The Herald Bulletin

April 13, 2013

‘Perfect combination’

Scott takes off with design business

By Emma Bowen Meyer
For The Herald Bulletin

PENDLETON, Ind. — A side business is quickly taking over the life of Eric J. Scott as he has officially entered the world of design.

Although he has consistently consulted with friends, family and acquaintances on interior design choices, space planning and event coordination since he was 15, he only established EJS Designs four years ago.

“I’ve always had one of those creative minds and entrepreneurial spirits,” said Scott, general manager of Gaither Family Resources for 10 years. “I love meeting people and getting to know their personalities and see where they come from.”

By working at Moneyhun’s Fine Gifts and Furnishings while attending Highland High School, he began designing displays and Christmas villages. Degrees in art and business from Indiana University have supplied him with the know-how to not only create beauty but to tackle the challenges of managing a business. In January, he won the Rookie of the Year Award at the Indianpolis Home Show.

To embody his motto “Your life . . . My design . . . The perfect combination,” Scott sits around the dinner table with clients to discover their tastes and habits to ensure his concepts match up to the unique family before him.

“I love being at the dinner table because you really learn who you are with,” he said. “Design is more than having things look good. You want to adapt to their lives. If the end result isn’t functional, it doesn’t work.”

With the variety of popular television shows that feature interior designers, people are becoming more interested in the idea of hiring someone to advise them on home décor choices. Scott mentioned a few tidbits to keep in mind when considering that call.

Design advice is not as expensive as people think.

“People hear the word ‘designer’ and they think ‘expensive,’” said Scott. “Yes, you are paying for a service, but in some ways it actually saves the client money. We are finding pieces they like and that fit their style so they will tend to keep them a lot longer.”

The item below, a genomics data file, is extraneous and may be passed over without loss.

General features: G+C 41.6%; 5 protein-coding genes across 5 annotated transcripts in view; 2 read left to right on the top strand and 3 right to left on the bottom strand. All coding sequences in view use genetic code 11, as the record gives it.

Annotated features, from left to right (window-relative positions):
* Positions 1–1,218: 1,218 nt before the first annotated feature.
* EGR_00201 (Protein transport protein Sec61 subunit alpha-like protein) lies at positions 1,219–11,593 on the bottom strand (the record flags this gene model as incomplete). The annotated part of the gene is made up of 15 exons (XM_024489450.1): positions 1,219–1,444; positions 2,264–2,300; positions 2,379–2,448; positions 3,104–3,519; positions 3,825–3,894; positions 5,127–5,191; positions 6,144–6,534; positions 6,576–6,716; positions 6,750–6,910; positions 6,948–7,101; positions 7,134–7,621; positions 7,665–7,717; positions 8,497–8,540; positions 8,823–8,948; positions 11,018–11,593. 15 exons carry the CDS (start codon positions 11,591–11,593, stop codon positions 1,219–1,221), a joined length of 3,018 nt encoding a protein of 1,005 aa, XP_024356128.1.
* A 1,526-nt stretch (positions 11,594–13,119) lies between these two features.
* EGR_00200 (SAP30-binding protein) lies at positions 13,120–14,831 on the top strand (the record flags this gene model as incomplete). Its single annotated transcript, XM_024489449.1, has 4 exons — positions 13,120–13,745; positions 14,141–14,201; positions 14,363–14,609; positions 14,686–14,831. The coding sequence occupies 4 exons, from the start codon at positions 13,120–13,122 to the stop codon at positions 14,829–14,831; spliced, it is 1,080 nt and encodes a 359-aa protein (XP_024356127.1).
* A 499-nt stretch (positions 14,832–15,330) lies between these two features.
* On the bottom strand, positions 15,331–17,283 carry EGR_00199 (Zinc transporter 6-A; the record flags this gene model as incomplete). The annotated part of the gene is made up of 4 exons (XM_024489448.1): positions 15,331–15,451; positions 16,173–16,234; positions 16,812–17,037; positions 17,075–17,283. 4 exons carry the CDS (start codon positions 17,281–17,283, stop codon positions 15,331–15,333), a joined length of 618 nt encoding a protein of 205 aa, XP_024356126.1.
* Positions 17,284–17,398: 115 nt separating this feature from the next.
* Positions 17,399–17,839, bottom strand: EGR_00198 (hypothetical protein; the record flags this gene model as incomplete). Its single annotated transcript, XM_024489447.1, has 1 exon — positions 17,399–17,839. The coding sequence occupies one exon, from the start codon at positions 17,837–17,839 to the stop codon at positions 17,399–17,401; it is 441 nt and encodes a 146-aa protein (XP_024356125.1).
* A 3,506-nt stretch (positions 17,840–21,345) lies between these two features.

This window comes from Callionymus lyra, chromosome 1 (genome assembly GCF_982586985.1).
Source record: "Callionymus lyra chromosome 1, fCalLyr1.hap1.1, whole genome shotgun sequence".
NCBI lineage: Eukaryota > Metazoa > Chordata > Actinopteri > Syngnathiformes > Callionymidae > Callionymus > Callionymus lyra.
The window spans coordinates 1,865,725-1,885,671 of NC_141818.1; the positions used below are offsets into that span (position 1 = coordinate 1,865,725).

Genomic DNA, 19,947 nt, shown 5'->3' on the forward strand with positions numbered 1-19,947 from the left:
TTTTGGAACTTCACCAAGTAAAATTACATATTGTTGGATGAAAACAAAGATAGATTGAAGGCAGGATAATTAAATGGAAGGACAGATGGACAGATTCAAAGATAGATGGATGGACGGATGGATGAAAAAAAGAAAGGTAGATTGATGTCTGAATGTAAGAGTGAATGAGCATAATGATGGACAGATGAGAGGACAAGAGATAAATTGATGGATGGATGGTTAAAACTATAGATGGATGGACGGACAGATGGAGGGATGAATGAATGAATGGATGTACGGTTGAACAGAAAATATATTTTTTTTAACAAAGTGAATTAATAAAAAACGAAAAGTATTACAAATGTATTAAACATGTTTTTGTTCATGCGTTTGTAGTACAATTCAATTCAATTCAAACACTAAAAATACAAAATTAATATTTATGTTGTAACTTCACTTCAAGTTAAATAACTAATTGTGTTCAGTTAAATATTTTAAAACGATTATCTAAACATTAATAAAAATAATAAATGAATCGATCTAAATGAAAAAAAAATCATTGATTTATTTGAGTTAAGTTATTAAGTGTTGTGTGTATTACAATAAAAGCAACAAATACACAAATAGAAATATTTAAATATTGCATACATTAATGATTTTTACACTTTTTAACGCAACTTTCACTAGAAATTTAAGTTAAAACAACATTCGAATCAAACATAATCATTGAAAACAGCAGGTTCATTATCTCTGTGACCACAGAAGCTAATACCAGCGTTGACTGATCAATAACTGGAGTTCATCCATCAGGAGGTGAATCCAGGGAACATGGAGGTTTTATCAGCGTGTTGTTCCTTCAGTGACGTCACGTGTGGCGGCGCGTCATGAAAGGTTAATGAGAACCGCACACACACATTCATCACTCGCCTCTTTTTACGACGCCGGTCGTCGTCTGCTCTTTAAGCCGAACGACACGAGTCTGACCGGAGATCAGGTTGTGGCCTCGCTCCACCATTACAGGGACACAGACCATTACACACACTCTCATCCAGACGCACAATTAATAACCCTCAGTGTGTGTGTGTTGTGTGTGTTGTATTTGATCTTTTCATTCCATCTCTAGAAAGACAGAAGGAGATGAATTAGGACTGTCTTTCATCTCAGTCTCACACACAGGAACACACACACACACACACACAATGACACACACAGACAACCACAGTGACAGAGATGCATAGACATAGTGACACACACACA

Visualizing what works

Without professional assistance, people may purchase items that don’t really work for the space and then change them out five or six times trying to get the look or balance they are seeking. A hit-and-miss strategy can cost more in the long run than having an expert nail the look on the first try.

He told of one family that had purchased all new kitchen cabinets in a shade that was wrong for the room. Replacing those was an expensive fix that he could have helped them avoid.

“It is hard for most people to visualize what things will look like as a finished product,” he said. “I pick their brains and find out what they like and determine what will look good in the space.”

Scott also doesn’t turn his nose up at any price point. Whether he is working on a T.J. Maxx budget or a custom budget, he enjoys helping people create a space they love.

Function is vital.

“Function is huge, huge, huge for me,” he said. “If you pop the mail on the same place when you come in the door, you will continue to pop it in the same place. I learn the habits of my clients and build them a space they can live with.”

While gorgeous may be a goal, the finished product must meet the livability standard to pass Scott’s approval. This is another reason he likes to watch the family within the home to understand how they use their space and how he can improve upon it.

Sometimes this requires removing a wall, but other times simple changes can make a substantial difference.

Safer choices for expensive renovations are wise.

Thinking smart

While trendy colors are great for a wall, pillows or other accents, Scott encourages clients to choose more neutral tones for items that cannot be easily altered later — such as tile, carpet and cabinetry.

“I try to think smart,” he added. “It depends on the budget and we work around pieces that they already have. It’s a lot cheaper to change pillows than fixtures.”

Bigger is better — to a degree.

“Everyone is afraid to use a big piece or a big picture, but you need to think bigger than you normally would,” Scott said. “You really do need that because it makes a statement.”

Generally people need to choose bigger pictures, paintings and lamps, but remain in proportion to the room.

“And you want to splurge on the pieces that are unique or will become the focal point of the room,” he suggested. “Go cheaper on the other accents or accessories and it will all still look like it could have been in a magazine.”

Too many cooks spoil the broth.

Often friends are brought into the decision-making process and tend to confuse the client — or pressure them into something they don’t truly want.

“It is your home and you need to make the final decisions,” he said. “It becomes more frustrating to you if you get too many opinions. My big goal is to make sure when I leave, the home feels right to the client.”

Each week, Emma Bowen Meyer features a Madison County home. If you know of a home that should be showcased, send an email to